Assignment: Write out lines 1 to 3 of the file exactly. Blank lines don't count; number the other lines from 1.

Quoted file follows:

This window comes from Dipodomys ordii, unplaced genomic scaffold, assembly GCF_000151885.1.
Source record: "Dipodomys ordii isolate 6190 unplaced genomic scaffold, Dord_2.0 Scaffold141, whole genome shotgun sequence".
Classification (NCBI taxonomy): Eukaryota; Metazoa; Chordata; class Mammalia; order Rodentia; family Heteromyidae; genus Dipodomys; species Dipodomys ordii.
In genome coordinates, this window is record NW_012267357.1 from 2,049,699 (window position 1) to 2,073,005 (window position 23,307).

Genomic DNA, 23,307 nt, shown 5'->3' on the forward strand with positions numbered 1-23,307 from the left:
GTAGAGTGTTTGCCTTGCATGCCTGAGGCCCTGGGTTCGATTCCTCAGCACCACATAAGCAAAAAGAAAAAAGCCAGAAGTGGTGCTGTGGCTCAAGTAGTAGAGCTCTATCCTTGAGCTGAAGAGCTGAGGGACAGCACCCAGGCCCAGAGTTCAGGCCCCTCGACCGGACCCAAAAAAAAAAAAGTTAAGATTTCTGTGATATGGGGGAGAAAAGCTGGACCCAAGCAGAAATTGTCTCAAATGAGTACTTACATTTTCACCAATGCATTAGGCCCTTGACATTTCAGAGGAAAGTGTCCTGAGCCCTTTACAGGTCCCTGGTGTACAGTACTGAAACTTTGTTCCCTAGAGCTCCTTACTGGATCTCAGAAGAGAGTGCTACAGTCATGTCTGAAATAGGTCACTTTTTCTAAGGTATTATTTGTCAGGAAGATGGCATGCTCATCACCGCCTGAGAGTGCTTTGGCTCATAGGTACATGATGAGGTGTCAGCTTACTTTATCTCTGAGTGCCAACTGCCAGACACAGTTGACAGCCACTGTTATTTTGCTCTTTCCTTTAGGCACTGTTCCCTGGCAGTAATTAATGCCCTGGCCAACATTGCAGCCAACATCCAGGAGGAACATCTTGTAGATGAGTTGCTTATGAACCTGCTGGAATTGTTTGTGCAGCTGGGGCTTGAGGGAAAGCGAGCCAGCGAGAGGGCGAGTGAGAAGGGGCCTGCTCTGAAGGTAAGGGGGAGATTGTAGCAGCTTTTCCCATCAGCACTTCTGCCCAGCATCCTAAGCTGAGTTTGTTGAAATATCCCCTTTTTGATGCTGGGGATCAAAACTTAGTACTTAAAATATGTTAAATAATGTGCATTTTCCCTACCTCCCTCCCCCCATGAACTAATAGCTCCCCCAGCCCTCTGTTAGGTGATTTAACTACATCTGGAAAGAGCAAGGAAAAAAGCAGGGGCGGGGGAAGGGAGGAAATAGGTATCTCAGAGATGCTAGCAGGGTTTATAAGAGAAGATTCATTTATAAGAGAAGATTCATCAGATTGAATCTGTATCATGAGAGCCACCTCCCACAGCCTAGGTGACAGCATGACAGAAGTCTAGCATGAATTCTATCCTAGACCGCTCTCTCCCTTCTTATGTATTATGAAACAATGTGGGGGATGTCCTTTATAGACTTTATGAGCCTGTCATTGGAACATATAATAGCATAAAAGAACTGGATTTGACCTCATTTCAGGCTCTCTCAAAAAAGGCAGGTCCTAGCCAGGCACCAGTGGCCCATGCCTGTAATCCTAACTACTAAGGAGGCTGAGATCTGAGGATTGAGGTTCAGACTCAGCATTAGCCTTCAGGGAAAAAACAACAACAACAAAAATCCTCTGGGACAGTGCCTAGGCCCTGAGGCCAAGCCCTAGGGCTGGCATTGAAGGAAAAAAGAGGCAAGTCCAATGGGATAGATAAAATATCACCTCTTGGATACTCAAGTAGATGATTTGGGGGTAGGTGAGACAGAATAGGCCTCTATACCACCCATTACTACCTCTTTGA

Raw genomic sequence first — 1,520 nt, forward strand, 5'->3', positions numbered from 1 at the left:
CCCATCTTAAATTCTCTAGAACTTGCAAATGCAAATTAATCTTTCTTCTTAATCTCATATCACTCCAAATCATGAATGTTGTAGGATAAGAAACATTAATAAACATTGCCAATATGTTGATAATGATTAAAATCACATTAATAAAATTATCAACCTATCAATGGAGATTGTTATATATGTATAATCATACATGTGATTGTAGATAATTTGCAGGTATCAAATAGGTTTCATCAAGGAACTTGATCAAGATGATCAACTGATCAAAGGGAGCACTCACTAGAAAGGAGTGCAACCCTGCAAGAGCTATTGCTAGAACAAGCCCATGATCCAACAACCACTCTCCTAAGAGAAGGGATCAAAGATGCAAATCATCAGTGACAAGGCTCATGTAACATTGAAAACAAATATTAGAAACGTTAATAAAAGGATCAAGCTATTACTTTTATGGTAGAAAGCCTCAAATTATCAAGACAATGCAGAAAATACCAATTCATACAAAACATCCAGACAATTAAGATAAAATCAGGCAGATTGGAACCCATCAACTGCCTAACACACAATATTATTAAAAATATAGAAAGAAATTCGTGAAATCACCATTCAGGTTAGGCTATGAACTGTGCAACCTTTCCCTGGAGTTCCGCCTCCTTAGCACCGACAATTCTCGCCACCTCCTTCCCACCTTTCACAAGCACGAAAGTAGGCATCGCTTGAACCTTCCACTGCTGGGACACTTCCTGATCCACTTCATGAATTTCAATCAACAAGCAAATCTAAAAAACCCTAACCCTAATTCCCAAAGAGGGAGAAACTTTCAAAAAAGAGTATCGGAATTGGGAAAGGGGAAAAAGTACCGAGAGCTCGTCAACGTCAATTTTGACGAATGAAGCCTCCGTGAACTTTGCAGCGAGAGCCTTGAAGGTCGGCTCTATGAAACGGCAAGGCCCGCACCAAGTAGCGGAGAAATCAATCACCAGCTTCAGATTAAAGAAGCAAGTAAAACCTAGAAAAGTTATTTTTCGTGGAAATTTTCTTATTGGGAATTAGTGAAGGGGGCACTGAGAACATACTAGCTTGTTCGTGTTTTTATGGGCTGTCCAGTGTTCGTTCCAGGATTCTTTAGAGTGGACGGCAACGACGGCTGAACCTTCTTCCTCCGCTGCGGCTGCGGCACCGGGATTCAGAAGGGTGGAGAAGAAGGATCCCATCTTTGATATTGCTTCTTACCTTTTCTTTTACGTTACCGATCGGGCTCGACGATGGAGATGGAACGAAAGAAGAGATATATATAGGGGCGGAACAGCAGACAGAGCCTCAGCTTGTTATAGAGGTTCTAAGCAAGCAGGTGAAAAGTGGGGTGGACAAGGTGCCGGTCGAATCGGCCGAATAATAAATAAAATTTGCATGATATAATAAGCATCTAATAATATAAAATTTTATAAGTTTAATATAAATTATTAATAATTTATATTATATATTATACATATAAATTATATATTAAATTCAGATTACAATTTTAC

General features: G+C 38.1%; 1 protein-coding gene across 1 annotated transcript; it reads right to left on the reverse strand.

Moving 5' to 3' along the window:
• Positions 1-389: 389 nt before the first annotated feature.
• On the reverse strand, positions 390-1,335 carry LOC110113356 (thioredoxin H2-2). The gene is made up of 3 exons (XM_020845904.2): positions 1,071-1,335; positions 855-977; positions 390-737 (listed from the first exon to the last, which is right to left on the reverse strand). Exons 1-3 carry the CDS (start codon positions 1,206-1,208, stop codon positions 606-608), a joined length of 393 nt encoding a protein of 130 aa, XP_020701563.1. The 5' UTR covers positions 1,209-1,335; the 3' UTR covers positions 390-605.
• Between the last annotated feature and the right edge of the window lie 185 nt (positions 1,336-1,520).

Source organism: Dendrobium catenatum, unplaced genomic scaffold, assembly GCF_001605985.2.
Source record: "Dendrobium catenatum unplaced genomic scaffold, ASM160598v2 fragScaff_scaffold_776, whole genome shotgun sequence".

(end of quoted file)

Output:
This window comes from Dipodomys ordii, unplaced genomic scaffold, assembly GCF_000151885.1.
Source record: "Dipodomys ordii isolate 6190 unplaced genomic scaffold, Dord_2.0 Scaffold141, whole genome shotgun sequence".
Classification (NCBI taxonomy): Eukaryota; Metazoa; Chordata; class Mammalia; order Rodentia; family Heteromyidae; genus Dipodomys; species Dipodomys ordii.